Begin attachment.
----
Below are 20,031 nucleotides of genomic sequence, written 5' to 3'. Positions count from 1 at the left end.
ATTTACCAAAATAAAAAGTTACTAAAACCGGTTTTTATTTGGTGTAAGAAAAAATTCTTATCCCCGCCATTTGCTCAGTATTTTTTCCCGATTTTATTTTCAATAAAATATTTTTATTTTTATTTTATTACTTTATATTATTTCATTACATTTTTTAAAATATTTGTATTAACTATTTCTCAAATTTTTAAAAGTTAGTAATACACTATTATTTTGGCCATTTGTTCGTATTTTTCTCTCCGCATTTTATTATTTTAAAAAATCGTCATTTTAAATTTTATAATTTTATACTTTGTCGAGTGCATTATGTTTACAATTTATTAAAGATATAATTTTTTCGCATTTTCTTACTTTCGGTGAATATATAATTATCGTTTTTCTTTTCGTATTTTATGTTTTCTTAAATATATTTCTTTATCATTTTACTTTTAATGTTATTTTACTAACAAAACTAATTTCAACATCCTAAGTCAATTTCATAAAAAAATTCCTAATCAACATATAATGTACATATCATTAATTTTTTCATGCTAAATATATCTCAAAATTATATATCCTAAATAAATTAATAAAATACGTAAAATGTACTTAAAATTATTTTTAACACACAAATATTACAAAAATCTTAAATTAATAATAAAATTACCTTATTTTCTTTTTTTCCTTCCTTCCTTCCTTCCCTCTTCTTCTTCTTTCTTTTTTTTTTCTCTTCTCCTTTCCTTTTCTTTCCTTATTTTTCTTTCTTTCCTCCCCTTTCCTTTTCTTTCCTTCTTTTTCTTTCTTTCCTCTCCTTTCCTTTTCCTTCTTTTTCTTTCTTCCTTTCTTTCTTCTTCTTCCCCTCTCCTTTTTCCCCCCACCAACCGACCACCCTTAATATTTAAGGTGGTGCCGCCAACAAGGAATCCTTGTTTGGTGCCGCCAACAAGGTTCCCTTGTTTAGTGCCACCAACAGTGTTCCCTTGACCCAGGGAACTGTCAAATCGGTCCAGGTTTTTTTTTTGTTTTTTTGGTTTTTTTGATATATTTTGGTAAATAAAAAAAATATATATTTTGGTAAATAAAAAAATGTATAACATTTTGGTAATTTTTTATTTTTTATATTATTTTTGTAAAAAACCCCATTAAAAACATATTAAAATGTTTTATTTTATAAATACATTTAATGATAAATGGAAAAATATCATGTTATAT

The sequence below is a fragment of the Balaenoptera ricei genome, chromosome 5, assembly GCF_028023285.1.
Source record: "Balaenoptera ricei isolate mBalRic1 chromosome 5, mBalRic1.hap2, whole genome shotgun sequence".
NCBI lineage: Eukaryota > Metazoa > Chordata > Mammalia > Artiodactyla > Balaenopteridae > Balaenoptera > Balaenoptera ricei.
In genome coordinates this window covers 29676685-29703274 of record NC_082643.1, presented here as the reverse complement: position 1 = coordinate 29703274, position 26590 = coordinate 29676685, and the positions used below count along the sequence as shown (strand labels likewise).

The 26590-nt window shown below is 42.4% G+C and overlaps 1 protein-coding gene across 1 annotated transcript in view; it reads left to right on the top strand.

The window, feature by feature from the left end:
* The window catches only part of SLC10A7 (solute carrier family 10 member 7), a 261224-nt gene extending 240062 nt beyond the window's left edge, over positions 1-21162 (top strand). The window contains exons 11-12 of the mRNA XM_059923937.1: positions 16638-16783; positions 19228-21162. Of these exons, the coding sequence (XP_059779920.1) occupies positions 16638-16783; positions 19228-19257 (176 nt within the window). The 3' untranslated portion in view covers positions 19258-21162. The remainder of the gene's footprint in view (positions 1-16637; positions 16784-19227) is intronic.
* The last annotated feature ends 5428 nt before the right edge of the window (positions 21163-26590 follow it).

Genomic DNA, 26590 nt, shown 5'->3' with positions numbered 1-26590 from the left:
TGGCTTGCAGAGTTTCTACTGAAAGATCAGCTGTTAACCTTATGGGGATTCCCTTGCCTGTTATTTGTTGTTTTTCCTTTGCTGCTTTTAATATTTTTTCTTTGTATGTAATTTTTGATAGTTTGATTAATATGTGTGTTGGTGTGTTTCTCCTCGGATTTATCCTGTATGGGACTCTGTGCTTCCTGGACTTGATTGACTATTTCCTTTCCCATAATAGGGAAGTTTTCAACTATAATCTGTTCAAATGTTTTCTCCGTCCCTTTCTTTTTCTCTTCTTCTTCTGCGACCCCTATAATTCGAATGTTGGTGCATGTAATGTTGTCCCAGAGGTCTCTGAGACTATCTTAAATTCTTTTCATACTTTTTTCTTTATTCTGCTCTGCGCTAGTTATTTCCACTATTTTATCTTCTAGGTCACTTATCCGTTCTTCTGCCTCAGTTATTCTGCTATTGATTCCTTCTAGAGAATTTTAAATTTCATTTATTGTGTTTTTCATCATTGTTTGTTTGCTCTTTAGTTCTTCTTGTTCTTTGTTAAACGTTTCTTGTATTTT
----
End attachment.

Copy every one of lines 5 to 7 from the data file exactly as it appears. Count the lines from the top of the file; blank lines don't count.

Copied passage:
NCBI lineage: Eukaryota > Metazoa > Chordata > Mammalia > Artiodactyla > Balaenopteridae > Balaenoptera > Balaenoptera ricei.
In genome coordinates this window covers 29676685-29703274 of record NC_082643.1, presented here as the reverse complement: position 1 = coordinate 29703274, position 26590 = coordinate 29676685, and the positions used below count along the sequence as shown (strand labels likewise).

The 26590-nt window shown below is 42.4% G+C and overlaps 1 protein-coding gene across 1 annotated transcript in view; it reads left to right on the top strand.